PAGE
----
Lexington is the county seat of Davidson County, North Carolina, United States. As of the 2010 census, the city had a population of 18,931. It is located in central North Carolina, 20 miles (32 km) south of Winston-Salem. Major highways include I-85, I-85B, U.S. Route 29, U.S. Route 70, U.S. Route 52 (soon to be I-285) and U.S. Route 64. Lexington is part of the Piedmont Triad region of the state.
Lexington, Thomasville, and the rural areas surrounding them are slowly developing as residential bedroom communities for nearby cities such as Winston-Salem, Greensboro, High Point and, to a lesser extent, Charlotte and its northeastern suburbs.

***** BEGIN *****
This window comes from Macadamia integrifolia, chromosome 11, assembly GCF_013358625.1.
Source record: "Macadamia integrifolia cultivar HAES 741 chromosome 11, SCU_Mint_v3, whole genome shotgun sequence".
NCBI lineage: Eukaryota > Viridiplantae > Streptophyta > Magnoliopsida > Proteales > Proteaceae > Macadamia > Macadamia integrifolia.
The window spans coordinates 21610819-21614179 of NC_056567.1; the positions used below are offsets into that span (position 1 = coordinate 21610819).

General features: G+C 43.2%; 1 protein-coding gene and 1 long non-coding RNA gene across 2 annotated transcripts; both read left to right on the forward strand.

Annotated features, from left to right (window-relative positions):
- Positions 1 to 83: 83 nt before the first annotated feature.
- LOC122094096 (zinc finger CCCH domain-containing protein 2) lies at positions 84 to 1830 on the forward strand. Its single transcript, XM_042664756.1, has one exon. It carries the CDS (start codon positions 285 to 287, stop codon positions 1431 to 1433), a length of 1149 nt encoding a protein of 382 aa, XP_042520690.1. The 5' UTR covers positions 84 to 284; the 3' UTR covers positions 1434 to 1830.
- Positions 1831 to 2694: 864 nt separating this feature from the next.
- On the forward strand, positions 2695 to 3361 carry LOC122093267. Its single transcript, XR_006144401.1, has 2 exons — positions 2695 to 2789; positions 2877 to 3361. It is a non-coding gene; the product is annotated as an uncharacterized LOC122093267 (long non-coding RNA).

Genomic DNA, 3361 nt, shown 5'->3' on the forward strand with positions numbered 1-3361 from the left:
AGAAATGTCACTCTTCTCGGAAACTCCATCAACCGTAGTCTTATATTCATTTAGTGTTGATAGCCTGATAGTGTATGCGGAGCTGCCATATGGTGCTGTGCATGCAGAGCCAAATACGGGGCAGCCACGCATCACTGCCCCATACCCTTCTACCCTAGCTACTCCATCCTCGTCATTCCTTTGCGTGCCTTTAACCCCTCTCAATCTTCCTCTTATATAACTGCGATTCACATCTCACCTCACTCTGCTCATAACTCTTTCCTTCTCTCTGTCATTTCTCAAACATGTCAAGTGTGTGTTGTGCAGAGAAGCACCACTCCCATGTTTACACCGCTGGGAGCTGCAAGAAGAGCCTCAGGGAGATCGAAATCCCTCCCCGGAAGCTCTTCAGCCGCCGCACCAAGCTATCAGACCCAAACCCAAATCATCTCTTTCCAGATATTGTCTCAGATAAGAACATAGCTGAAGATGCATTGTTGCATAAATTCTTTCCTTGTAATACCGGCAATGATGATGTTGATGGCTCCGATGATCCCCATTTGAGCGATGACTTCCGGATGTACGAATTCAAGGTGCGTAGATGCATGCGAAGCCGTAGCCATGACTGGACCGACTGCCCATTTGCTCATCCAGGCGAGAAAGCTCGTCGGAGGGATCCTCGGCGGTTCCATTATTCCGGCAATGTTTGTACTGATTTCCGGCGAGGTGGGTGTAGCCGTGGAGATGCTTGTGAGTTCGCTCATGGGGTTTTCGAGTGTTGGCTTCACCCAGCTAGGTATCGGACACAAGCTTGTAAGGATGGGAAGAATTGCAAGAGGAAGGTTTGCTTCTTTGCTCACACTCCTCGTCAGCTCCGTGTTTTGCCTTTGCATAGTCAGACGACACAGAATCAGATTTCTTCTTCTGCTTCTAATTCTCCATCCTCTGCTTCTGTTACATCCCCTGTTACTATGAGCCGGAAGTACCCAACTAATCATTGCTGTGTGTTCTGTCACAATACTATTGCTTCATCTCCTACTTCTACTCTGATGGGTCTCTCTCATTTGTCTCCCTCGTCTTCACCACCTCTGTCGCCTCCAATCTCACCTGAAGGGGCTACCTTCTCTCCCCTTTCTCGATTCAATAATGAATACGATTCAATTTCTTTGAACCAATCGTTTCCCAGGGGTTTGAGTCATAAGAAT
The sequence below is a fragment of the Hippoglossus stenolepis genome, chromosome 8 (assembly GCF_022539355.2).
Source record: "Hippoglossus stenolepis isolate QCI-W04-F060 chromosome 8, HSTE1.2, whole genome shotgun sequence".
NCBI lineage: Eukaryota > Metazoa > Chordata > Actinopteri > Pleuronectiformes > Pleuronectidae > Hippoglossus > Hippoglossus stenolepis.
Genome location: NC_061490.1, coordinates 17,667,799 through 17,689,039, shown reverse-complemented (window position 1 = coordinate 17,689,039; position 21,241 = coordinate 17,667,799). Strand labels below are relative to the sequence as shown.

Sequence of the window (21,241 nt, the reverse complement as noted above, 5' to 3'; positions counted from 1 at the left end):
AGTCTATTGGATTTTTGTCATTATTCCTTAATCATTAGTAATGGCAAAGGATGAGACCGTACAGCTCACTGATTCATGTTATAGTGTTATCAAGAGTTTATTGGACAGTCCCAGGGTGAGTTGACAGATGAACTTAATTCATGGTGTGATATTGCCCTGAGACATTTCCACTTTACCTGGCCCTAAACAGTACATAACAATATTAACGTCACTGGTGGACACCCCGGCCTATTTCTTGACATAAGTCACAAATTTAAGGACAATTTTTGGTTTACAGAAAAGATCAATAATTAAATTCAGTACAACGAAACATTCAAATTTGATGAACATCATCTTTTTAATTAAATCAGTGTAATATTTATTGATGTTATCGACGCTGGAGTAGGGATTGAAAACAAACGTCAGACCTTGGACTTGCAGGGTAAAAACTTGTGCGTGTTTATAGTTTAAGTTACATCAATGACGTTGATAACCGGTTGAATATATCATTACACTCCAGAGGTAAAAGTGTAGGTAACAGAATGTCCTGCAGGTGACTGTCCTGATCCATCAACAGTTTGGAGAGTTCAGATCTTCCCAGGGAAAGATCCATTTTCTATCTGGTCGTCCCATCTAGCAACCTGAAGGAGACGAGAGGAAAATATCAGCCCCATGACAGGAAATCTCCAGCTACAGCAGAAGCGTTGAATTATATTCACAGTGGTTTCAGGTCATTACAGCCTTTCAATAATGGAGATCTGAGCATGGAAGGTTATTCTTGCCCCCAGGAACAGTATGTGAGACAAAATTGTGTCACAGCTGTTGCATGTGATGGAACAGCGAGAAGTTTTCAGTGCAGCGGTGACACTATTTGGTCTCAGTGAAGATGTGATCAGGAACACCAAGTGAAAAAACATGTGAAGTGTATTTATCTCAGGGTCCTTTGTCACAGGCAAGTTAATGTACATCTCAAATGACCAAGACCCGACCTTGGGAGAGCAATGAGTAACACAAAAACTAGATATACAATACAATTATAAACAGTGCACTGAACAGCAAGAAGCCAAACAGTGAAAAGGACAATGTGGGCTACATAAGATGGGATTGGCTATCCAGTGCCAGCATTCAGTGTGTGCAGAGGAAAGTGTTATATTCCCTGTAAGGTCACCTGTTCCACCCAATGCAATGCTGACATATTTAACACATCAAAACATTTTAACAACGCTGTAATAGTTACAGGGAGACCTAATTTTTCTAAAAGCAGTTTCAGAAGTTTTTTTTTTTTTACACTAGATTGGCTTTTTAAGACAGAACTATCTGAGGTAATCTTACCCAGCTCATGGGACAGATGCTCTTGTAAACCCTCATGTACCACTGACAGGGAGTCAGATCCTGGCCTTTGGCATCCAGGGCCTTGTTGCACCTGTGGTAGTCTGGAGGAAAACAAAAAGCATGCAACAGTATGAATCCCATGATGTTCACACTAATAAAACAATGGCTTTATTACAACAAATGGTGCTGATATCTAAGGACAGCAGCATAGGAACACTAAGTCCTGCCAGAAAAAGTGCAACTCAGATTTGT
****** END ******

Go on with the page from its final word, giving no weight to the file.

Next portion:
The Lexington area was at least sparsely settled by Europeans in 1775. The settlers named their community in honor of Lexington, Massachusetts, the site of the first skirmish of the American Revolutionary War. Lexington was incorporated as a city in 1828. Silver Hill Mine, located a few miles south of Lexington, opened in 1838, and was the first operating silver mine in the country.
The oldest surviving house in Lexington is The Homestead, built by Dr. William Rainey Holt (1798–1868), a physician born in what is today Alamance County.